Pittsburgh safety Lee Flowers understands the Steelers-Browns rivalry.
“I don't like those guys, man, and they don't like us, “ he said Sunday following Pittsburgh's 23-20 victory at Cleveland Browns Stadium.
Flowers said he is tired of hearing Cleveland's players talk about how good they are and how close they are to being the Steelers' equals after four straight Pittsburgh wins in the series.
And he's right, because the harsh truth is that the teams do not match up in talent and ability.
Before we get into that, however, let's enjoy the always-entertaining Flowers.
``We won the first game and [the Browns] said we got lucky. I'm sure somebody in their locker room will make up an excuse for why we beat them today. Man, quit talking and win the game.
``They're supposed to get the week off now. Instead, they had to go home and say to their wives, `Baby, I gotta go to work tomorrow.' When you tell a team you know is better than you that it's just luck, then you deserve to get your [rear end] kicked and deserve to have to go to work on a bye week.
``I don't think what happened to them today was Tim Couch's fault, per se. He's a good quarterback. It was their offensive coordinator. I don't know what he thought he was doing. I mean, man, good teams can't run on us. They're not going to run the ball on us. For whatever reason, they kept coming out in two tights and two receivers and tried to run the ball.
``I guess they were hoping. Maybe when you think everything is luck all you do is hope.''
Thanks, Lee. You were great.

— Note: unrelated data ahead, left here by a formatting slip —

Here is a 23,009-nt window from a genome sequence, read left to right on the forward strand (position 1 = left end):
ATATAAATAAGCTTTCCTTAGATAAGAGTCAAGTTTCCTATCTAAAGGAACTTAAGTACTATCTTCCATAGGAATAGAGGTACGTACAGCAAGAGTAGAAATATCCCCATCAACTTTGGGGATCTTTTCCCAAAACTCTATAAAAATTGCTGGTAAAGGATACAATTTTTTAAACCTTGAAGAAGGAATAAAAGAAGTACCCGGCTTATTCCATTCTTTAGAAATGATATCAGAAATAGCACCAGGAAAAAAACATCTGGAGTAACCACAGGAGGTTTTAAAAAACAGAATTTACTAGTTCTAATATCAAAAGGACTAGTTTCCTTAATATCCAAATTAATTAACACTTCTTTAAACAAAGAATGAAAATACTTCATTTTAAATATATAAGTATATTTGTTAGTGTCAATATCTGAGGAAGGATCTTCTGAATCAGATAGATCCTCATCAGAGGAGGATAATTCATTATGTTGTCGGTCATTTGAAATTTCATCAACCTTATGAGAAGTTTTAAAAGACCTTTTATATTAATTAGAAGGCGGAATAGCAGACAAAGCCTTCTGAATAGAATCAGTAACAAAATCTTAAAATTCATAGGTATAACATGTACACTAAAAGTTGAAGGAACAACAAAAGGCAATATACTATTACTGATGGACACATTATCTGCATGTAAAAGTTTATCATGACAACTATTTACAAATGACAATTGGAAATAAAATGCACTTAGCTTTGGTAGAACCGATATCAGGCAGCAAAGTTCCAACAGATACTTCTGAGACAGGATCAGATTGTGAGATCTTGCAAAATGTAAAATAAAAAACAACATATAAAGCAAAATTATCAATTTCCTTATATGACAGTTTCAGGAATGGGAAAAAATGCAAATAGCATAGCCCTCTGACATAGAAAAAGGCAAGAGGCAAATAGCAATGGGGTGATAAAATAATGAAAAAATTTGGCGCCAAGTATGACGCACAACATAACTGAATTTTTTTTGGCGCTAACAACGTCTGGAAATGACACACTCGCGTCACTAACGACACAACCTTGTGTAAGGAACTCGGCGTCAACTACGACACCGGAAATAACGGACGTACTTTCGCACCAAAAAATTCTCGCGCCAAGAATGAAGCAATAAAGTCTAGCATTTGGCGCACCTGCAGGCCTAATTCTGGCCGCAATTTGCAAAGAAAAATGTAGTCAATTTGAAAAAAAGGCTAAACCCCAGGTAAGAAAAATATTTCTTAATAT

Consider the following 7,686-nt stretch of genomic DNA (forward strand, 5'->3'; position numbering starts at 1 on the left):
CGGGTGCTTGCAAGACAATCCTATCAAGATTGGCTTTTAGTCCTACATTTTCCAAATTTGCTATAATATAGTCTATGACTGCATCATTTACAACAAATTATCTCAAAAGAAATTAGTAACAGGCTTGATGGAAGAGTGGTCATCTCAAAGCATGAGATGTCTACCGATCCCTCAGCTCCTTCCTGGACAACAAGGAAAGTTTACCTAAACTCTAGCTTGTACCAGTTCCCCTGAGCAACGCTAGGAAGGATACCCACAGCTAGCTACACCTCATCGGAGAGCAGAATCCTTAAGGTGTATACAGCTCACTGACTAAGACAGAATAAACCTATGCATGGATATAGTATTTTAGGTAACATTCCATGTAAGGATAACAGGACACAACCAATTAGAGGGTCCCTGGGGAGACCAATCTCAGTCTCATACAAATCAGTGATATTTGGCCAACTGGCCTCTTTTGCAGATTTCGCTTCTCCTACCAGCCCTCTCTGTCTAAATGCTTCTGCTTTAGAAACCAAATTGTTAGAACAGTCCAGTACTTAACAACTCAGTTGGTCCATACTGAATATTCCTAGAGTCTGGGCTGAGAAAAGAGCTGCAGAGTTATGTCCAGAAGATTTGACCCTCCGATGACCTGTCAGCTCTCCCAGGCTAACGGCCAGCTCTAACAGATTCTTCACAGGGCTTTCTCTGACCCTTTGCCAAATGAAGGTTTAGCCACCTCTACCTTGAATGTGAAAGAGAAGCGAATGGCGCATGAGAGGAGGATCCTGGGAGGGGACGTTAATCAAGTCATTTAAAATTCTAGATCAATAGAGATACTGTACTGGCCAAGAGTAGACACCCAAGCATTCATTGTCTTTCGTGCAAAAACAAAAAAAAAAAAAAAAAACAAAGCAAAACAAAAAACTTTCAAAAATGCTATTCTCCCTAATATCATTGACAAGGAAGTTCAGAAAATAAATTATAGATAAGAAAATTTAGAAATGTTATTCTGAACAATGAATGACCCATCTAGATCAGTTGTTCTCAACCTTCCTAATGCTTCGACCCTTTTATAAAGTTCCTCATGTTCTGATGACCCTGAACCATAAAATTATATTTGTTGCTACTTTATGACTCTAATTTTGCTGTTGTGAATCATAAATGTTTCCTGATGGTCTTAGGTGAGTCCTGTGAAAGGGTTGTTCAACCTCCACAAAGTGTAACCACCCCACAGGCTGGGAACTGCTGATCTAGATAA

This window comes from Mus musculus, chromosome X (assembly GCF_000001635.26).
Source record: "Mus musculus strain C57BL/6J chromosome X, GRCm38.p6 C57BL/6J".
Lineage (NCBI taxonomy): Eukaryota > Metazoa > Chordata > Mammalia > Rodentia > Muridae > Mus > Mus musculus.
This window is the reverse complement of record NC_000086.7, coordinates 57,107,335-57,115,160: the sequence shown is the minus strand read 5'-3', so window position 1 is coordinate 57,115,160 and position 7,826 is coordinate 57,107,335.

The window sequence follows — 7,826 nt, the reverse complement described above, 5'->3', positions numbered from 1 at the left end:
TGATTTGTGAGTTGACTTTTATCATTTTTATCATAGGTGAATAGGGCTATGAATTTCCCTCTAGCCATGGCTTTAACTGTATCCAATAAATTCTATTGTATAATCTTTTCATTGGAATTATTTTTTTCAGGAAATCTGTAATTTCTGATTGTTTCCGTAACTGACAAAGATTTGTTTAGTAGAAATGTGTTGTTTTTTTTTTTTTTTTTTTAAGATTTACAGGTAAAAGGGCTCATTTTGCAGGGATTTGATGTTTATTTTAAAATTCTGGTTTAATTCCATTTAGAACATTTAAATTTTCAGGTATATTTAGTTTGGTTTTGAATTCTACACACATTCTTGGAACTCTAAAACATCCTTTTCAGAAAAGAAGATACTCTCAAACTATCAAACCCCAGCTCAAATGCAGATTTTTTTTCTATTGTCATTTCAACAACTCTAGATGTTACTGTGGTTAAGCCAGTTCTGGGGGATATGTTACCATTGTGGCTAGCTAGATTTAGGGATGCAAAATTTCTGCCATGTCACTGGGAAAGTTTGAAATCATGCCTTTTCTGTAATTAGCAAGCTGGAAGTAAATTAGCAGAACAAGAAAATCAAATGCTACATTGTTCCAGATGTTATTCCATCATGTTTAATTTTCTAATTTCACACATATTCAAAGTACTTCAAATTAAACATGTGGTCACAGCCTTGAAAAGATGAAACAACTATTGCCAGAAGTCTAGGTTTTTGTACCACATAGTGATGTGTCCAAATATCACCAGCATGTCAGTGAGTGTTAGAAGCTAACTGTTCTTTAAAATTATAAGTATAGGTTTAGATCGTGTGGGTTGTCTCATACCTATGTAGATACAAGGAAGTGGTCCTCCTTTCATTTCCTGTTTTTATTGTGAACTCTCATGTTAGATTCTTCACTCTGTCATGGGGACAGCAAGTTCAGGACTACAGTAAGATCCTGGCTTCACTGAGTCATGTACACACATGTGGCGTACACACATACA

Statistics can be a bit misleading. The Browns attempted only 14 rushing plays Sunday and averaged 2.6 yards on those runs.
But eight of those rushes came on the Browns' 11 first-down plays prior to Pittsburgh taking a 23-14 lead early in the fourth quarter.
So, yes, Flowers makes a good point about Cleveland's insistence on establishing the run, especially considering the Browns have mostly failed to do so for 31/2 years.
On Sunday, with a healthy offensive line and all backs available for duty, the Browns got 36 yards on the ground. With something of a makeshift offensive line and no Jerome Bettis and no Chris Fuamatu-Ma'afala, the Steelers got 136 yards.
The teams aren't close in that regard. Nor defensively. Nor in the ability to play a less-than-perfect game and still win.
Pittsburgh missed two field goals and twice turned the ball over on downs in Cleveland territory. At the very least, that's a potential 12 points they left on the field. The game should not have been close.
Yet, sure enough, as Flowers might have predicted, coming close was the message the Browns continued to send.
``It makes it tough when you can't run, especially against a team as good as Pittsburgh,'' Couch said. ``I wish I knew the problem. I think we have guys who can run and block. But we're close. The first game was overtime, now we lose again by three points. We're right there.''
Wrong, Tim, on two counts. You don't have the guys who can run and block, and you know it. And you're not right there, whether or not you know it.
The Browns talked all last week about getting the jump on a good team and not being put in the position of having to scramble from behind, as they had the previous Sunday against the Jets.
So they took a 14-3 lead in front of 73,000-plus raucous fans with the division lead and down-the-road playoff ramifications on the line and still couldn't protect their home turf.
In today's NFL, there is often a fine line between the haves and the have-nots. On any given Sunday, to coin a phrase, the Jets can go on the road and hammer the Chargers.
Over the long haul, though, the cream rises to the top because teams block, run and tackle.
That's where Cleveland is not yet good enough on a week in, week out basis.
Luck is not a factor. And close doesn't cut it.